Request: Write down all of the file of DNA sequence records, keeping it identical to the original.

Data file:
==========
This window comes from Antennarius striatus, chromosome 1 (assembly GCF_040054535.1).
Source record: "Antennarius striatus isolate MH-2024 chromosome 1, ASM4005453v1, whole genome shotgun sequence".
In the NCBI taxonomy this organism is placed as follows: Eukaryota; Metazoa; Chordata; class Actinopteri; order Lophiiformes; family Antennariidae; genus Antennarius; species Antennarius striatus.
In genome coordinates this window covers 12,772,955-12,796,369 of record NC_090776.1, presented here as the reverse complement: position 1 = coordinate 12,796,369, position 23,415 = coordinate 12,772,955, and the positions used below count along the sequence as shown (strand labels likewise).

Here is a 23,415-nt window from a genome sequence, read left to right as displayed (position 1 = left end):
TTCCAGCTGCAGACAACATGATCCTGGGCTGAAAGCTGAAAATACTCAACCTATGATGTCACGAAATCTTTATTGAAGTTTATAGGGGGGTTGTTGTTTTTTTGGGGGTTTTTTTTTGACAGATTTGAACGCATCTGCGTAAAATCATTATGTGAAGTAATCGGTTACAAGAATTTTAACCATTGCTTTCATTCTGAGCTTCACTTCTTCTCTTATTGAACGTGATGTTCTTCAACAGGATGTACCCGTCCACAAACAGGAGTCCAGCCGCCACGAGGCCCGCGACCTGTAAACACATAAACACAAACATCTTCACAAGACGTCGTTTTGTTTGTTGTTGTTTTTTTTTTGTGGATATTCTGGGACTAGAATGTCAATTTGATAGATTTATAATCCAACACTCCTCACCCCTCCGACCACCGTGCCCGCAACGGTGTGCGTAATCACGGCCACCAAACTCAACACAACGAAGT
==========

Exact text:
This window comes from Antennarius striatus, chromosome 1 (assembly GCF_040054535.1).
Source record: "Antennarius striatus isolate MH-2024 chromosome 1, ASM4005453v1, whole genome shotgun sequence".
In the NCBI taxonomy this organism is placed as follows: Eukaryota; Metazoa; Chordata; class Actinopteri; order Lophiiformes; family Antennariidae; genus Antennarius; species Antennarius striatus.
In genome coordinates this window covers 12,772,955-12,796,369 of record NC_090776.1, presented here as the reverse complement: position 1 = coordinate 12,796,369, position 23,415 = coordinate 12,772,955, and the positions used below count along the sequence as shown (strand labels likewise).

Here is a 23,415-nt window from a genome sequence, read left to right as displayed (position 1 = left end):
TTCCAGCTGCAGACAACATGATCCTGGGCTGAAAGCTGAAAATACTCAACCTATGATGTCACGAAATCTTTATTGAAGTTTATAGGGGGGTTGTTGTTTTTTTGGGGGTTTTTTTTTGACAGATTTGAACGCATCTGCGTAAAATCATTATGTGAAGTAATCGGTTACAAGAATTTTAACCATTGCTTTCATTCTGAGCTTCACTTCTTCTCTTATTGAACGTGATGTTCTTCAACAGGATGTACCCGTCCACAAACAGGAGTCCAGCCGCCACGAGGCCCGCGACCTGTAAACACATAAACACAAACATCTTCACAAGACGTCGTTTTGTTTGTTGTTGTTTTTTTTTTGTGGATATTCTGGGACTAGAATGTCAATTTGATAGATTTATAATCCAACACTCCTCACCCCTCCGACCACCGTGCCCGCAACGGTGTGCGTAATCACGGCCACCAAACTCAACACAACGAAGT